Selection Rules

Forbidden transitions

Forbidden Transitions

  • When transition from initial to final nucleus cannot take place by emission of s-wave electron and neutrino

    • orbital angular momenta other than zero

  • l value associated with given transition deduced from indirect evidence

    • ft values, spectrum shapes

  • If l is odd, initial and final nucleus have opposite parities

  • If l is even, parities are same

  • Emission of electron and nucleus in singlet state requires I  l

  • Triple-state emission allows I  l+1

Other beta decay

Other Beta Decay

  • Double beta decay

    • Very long half-life

      • 130Te and 82Se as examples

    • Can occur through beta stable isotope

    • 76Ge to 76Se by double beta

      • 76Ge to 76As

      • Q= -73.2130- (-72.2895)

      • Q= -0.9235 MeV

    • Possible to have neutrinoless double beta decay

      • two neutrinos annihilate each other

      • Neutrino absorbed by nucleon

  • Beta delayed decay

    • Nuclei far from stability can populate unbound states and lead to direct nucleon emission

    • First recognized during fission

      • 1 % of neutrons delayed

        • 87Br is produced in nuclear fission and decays to 87Kr

    • decay populates some high energy states in Kr daughter

      • 51 neutrons, neutron emission to form 86Kr

Topic review

Topic Review

  • Fundamentals of beta decay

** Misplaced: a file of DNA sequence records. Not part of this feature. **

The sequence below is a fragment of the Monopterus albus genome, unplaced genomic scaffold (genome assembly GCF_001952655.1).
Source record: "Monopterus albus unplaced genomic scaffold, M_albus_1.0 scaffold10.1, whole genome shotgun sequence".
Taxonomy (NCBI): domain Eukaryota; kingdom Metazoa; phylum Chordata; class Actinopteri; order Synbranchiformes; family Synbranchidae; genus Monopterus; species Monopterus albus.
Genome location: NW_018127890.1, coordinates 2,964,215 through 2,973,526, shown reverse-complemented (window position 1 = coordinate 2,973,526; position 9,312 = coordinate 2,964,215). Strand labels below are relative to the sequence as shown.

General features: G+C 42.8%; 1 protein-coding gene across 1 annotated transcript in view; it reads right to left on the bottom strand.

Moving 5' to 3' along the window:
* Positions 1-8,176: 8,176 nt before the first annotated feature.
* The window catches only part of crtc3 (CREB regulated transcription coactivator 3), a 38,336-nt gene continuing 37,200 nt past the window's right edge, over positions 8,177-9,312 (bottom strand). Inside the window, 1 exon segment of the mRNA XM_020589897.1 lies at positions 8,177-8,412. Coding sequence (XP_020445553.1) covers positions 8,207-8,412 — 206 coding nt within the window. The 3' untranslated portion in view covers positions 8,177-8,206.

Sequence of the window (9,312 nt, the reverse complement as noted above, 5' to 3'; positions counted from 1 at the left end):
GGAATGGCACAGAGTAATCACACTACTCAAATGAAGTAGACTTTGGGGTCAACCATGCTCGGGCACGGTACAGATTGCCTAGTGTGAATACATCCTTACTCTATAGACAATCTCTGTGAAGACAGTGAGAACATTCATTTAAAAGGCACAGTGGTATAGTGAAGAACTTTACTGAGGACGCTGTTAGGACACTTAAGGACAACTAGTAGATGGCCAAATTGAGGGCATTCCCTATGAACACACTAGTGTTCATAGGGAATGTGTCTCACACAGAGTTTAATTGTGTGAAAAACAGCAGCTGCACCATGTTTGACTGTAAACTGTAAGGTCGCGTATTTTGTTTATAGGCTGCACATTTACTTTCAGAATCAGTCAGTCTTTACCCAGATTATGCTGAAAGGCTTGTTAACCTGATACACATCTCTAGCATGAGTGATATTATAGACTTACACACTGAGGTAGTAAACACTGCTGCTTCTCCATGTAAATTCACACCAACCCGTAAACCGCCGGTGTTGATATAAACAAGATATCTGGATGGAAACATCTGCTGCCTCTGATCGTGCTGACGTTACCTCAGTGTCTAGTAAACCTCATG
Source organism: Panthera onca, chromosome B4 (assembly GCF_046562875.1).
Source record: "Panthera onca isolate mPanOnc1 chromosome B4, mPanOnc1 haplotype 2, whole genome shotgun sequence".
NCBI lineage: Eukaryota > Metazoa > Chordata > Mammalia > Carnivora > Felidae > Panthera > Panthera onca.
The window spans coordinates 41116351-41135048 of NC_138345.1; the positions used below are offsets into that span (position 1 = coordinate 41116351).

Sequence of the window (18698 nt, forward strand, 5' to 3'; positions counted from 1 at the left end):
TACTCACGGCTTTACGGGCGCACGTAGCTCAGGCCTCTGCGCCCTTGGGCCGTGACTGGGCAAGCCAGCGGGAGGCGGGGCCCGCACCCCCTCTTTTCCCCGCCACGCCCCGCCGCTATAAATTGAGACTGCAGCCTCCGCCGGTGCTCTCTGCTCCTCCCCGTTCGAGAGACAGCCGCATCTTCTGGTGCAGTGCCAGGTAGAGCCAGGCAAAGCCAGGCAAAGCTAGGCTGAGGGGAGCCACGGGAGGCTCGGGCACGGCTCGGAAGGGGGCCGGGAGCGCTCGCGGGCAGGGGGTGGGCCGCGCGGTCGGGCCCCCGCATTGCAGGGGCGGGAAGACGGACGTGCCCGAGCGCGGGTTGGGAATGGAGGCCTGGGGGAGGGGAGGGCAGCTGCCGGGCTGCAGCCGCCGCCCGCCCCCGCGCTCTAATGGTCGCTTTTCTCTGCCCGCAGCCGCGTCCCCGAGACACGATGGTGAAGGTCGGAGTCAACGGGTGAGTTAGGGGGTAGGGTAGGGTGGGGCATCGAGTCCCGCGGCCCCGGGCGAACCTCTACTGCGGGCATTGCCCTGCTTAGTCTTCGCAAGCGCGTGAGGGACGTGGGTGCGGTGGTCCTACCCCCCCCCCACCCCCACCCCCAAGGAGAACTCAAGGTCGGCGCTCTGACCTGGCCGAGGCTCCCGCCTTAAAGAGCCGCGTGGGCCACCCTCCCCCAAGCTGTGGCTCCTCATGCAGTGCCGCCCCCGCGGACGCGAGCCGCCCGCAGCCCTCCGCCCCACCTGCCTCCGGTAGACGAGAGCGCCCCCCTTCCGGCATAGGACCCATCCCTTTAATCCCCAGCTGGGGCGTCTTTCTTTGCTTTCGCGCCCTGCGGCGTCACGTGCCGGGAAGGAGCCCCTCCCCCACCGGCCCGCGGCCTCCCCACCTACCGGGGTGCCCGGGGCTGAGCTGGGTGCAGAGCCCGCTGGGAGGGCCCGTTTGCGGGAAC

• Electron, positron, electron capture

  • Neutrino Hypothesis

    • What are trends and data leading to neutrino hypothesis

  • Derivation of Spectral Shape

    • What influences shape

      • Particles, potentials

  • Kurie Plots

  • Beta Decay Rate Constant

    • Calculations

    • Selection rules

      • Log ft

        • How do values compare and relate to spin and parity

  • Other types of beta decay

Homework questions

Homework questions

  • For beta decay, what is the correlation between decay energy and half life?

  • What is the basis for the theory of the neutrino emission in beta decay.

  •  In beta decay what are the two possible arrangements of spin?

  • What is the basis for the difference in positron and electron emission spectra?

  • What log ft value should we expect for the -decay to the 1- state of 144Pr?

  • Why is there no  decay to the 2+ level?

  • Calculate and compare the logft values for EC, positron and electron decay for Sm isotopes.

Pop quiz

Pop Quiz

  • Calculate the logft for the decay of 241Pu, 162Eu, 44Ti, and 45Ti. Provide the transition for each?